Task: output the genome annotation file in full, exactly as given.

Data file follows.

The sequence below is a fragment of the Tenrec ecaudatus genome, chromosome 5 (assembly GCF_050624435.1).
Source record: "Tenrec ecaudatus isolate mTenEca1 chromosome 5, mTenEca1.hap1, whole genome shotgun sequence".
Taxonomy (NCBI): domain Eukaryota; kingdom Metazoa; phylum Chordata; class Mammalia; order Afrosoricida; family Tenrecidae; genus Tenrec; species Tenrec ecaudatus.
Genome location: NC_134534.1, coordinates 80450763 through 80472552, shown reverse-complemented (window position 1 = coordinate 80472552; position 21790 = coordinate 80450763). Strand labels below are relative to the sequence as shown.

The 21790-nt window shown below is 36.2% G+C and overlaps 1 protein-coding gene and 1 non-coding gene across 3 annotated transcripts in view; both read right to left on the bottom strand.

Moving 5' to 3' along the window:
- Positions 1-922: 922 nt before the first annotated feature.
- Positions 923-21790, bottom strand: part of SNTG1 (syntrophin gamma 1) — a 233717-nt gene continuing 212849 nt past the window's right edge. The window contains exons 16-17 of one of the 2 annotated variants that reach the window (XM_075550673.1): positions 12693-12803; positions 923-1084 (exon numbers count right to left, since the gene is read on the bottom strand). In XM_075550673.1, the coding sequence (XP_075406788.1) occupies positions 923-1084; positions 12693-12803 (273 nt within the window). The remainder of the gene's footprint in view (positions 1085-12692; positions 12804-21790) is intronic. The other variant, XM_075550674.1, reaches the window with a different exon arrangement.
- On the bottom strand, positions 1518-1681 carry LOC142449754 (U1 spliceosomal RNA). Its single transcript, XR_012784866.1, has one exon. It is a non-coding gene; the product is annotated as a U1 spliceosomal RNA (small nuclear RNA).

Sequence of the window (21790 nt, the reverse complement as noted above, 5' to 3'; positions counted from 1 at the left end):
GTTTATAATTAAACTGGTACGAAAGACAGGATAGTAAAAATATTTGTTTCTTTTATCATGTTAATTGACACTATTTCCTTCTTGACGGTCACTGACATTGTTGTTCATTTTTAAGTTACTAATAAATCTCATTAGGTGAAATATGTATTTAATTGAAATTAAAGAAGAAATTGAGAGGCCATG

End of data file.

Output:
The sequence below is a fragment of the Tenrec ecaudatus genome, chromosome 5 (assembly GCF_050624435.1).
Source record: "Tenrec ecaudatus isolate mTenEca1 chromosome 5, mTenEca1.hap1, whole genome shotgun sequence".
Taxonomy (NCBI): domain Eukaryota; kingdom Metazoa; phylum Chordata; class Mammalia; order Afrosoricida; family Tenrecidae; genus Tenrec; species Tenrec ecaudatus.
Genome location: NC_134534.1, coordinates 80450763 through 80472552, shown reverse-complemented (window position 1 = coordinate 80472552; position 21790 = coordinate 80450763). Strand labels below are relative to the sequence as shown.

The 21790-nt window shown below is 36.2% G+C and overlaps 1 protein-coding gene and 1 non-coding gene across 3 annotated transcripts in view; both read right to left on the bottom strand.

Moving 5' to 3' along the window:
- Positions 1-922: 922 nt before the first annotated feature.
- Positions 923-21790, bottom strand: part of SNTG1 (syntrophin gamma 1) — a 233717-nt gene continuing 212849 nt past the window's right edge. The window contains exons 16-17 of one of the 2 annotated variants that reach the window (XM_075550673.1): positions 12693-12803; positions 923-1084 (exon numbers count right to left, since the gene is read on the bottom strand). In XM_075550673.1, the coding sequence (XP_075406788.1) occupies positions 923-1084; positions 12693-12803 (273 nt within the window). The remainder of the gene's footprint in view (positions 1085-12692; positions 12804-21790) is intronic. The other variant, XM_075550674.1, reaches the window with a different exon arrangement.
- On the bottom strand, positions 1518-1681 carry LOC142449754 (U1 spliceosomal RNA). Its single transcript, XR_012784866.1, has one exon. It is a non-coding gene; the product is annotated as a U1 spliceosomal RNA (small nuclear RNA).

Sequence of the window (21790 nt, the reverse complement as noted above, 5' to 3'; positions counted from 1 at the left end):
GTTTATAATTAAACTGGTACGAAAGACAGGATAGTAAAAATATTTGTTTCTTTTATCATGTTAATTGACACTATTTCCTTCTTGACGGTCACTGACATTGTTGTTCATTTTTAAGTTACTAATAAATCTCATTAGGTGAAATATGTATTTAATTGAAATTAAAGAAGAAATTGAGAGGCCATG